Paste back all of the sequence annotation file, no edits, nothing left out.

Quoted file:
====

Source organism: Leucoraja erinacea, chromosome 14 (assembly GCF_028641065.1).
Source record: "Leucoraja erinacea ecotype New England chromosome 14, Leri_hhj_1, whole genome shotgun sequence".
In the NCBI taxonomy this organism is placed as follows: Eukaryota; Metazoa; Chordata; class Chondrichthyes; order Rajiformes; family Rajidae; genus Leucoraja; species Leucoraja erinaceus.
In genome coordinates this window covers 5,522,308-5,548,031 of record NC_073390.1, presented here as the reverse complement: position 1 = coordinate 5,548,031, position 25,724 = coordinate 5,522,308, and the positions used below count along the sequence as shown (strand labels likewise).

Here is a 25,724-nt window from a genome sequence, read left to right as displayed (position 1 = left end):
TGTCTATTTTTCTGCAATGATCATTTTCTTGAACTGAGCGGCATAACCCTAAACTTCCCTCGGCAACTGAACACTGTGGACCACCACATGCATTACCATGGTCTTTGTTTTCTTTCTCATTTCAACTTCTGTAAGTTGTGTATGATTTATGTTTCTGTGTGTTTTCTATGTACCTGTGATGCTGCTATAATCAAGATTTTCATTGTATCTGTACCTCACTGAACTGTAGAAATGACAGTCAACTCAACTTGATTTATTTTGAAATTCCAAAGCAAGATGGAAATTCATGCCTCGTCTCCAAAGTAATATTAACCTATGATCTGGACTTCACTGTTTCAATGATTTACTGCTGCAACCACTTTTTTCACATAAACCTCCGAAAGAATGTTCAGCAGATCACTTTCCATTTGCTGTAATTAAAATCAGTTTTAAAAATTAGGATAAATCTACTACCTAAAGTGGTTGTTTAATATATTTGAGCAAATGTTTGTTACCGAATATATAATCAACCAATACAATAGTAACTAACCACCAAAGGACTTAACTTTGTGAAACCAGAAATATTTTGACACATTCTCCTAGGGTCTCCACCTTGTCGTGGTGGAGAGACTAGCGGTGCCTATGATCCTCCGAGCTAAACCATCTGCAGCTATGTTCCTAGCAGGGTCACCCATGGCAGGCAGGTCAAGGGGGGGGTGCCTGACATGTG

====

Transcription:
Source organism: Leucoraja erinacea, chromosome 14 (assembly GCF_028641065.1).
Source record: "Leucoraja erinacea ecotype New England chromosome 14, Leri_hhj_1, whole genome shotgun sequence".
In the NCBI taxonomy this organism is placed as follows: Eukaryota; Metazoa; Chordata; class Chondrichthyes; order Rajiformes; family Rajidae; genus Leucoraja; species Leucoraja erinaceus.
In genome coordinates this window covers 5,522,308-5,548,031 of record NC_073390.1, presented here as the reverse complement: position 1 = coordinate 5,548,031, position 25,724 = coordinate 5,522,308, and the positions used below count along the sequence as shown (strand labels likewise).

Here is a 25,724-nt window from a genome sequence, read left to right as displayed (position 1 = left end):
TGTCTATTTTTCTGCAATGATCATTTTCTTGAACTGAGCGGCATAACCCTAAACTTCCCTCGGCAACTGAACACTGTGGACCACCACATGCATTACCATGGTCTTTGTTTTCTTTCTCATTTCAACTTCTGTAAGTTGTGTATGATTTATGTTTCTGTGTGTTTTCTATGTACCTGTGATGCTGCTATAATCAAGATTTTCATTGTATCTGTACCTCACTGAACTGTAGAAATGACAGTCAACTCAACTTGATTTATTTTGAAATTCCAAAGCAAGATGGAAATTCATGCCTCGTCTCCAAAGTAATATTAACCTATGATCTGGACTTCACTGTTTCAATGATTTACTGCTGCAACCACTTTTTTCACATAAACCTCCGAAAGAATGTTCAGCAGATCACTTTCCATTTGCTGTAATTAAAATCAGTTTTAAAAATTAGGATAAATCTACTACCTAAAGTGGTTGTTTAATATATTTGAGCAAATGTTTGTTACCGAATATATAATCAACCAATACAATAGTAACTAACCACCAAAGGACTTAACTTTGTGAAACCAGAAATATTTTGACACATTCTCCTAGGGTCTCCACCTTGTCGTGGTGGAGAGACTAGCGGTGCCTATGATCCTCCGAGCTAAACCATCTGCAGCTATGTTCCTAGCAGGGTCACCCATGGCAGGCAGGTCAAGGGGGGGGTGCCTGACATGTG